Coach Heynckes really has to go back to the drawing board and study the Dortmund and FC Barcelona attacks. He has to get some fresh ideas fast. While Heynckes is certainly a huge improvement over Luis van Gaal with his nauseating sideways possession style of play, he can admittedly do some more homework on attack football strategies.

1000 minutes for Gomez for every 10 minutes for Olic – is this fair or prudent?
Another area of huge concern for me (and many Bayern fans I’m sure), is player assignments and substitutions that Heynckes is making of late. Can someone tell me why a coach would give a center-forward like Mario Gomez 1000 minutes of playing time where he generates maybe two goals – when a sub like Ivica Olic comes in for 10-15 minutes late in the game and scores every time? How much time does Mario Gomez need? It just doesn’t make any sense Is it fair to reward the under-performers when the more efficient players are sitting on the bench? Olic has already said that he wants to leave Bayern because he feels that he deserves more playing time. That would be a shame.

FC Bayern Munich's Mario Gomez and Ivica Olic: competing for the same position?

Where is Luis Gustavo? Is Kross really a better player than Gustavo?
Another player assignment issue that really gets on my nerves as a Bayern fan is Toni Kroos over Luis Gustavo. I would take Gustavo over Kroos any day. As I suggested in previous posts, Toni Kroos is not Bayern material. He is not tough enough. He is too dainty. Psychologically speaking, this is fatal to the spirit of the team. At least Schweinsteiger goes in when he has to and wins the ball back from the opposition. Messi does this brilliantly also. Watch Messi when he loses the ball – he fights like the devil to win it back immediately. He is a two-way player. For me, Kross is a one-way player. He only wants the ball passed to him and stands over the ball to take free kicks. Have you noticed (Mr. Heynckes), that as soon as Kroos is subbed out, Bayern starts to play much better?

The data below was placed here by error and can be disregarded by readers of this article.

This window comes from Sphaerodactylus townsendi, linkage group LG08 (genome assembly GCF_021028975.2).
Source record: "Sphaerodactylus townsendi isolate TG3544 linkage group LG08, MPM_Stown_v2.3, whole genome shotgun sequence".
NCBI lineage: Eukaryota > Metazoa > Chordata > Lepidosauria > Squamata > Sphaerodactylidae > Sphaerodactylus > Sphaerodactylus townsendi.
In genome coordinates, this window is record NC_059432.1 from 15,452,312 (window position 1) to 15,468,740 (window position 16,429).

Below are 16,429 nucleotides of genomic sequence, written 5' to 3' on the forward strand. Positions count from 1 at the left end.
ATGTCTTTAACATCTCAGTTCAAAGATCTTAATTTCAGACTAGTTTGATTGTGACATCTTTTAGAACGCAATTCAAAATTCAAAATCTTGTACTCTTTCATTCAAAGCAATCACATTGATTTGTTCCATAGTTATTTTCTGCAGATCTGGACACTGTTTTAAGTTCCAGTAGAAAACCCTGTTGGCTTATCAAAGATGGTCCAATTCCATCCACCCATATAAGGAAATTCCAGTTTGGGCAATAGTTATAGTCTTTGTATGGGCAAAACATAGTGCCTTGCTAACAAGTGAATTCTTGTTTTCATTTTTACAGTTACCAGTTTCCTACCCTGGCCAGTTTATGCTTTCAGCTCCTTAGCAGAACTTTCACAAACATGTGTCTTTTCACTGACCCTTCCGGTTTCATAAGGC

FC Bayern Toni Kroos vs Luis Gustavo Lately, even his free kicks end up being blocked by the opposition. But my experience playing and coaching the game suggests that players who don’t fight to win back the ball and who would rather receive the ball instead are shunned by teammates, and deservedly so. Until he improves his mental and physical toughness, Kross should not start for Bayern, even if he is national team player. He would flourish more on another team like a Leverkusen or Bremen. But please, not Bayern Munich. Tell the Bayern management should tell Nerlinger to act more maturely The last thing I’m going to say is that the Bayern management should control guys like Nerlinger inside the management. You may or may not have heard about his hoax of a press conference announcing the signing of a “bomb” of a star forward forward for Bayern Munich. I thought that was so lame, disrespectful to all the Bayern fans as well as a sign of having no class. In any other publicly traded company, Nerlinger would have been fired. It’s a miracle that the Bayern fans took it as well as they did. The Bayern management should not forget its great history as a club – to have jerks like Nerlinger steering the ship really makes you wonder.

Nerlinger FC Bayern Munich mgr left thousands of Bayern fans hanging at a recent hoax press conference

The bottom line is that FC Bayern Munich really has to address these major issues and fix them fast if they want to stand a chance in the final rounds of the Champions League and have a shot at the Bundesliga title. Right now, Dortmund is on a roll, their system rocks, and they’re leaving Bayern Munich in the dust.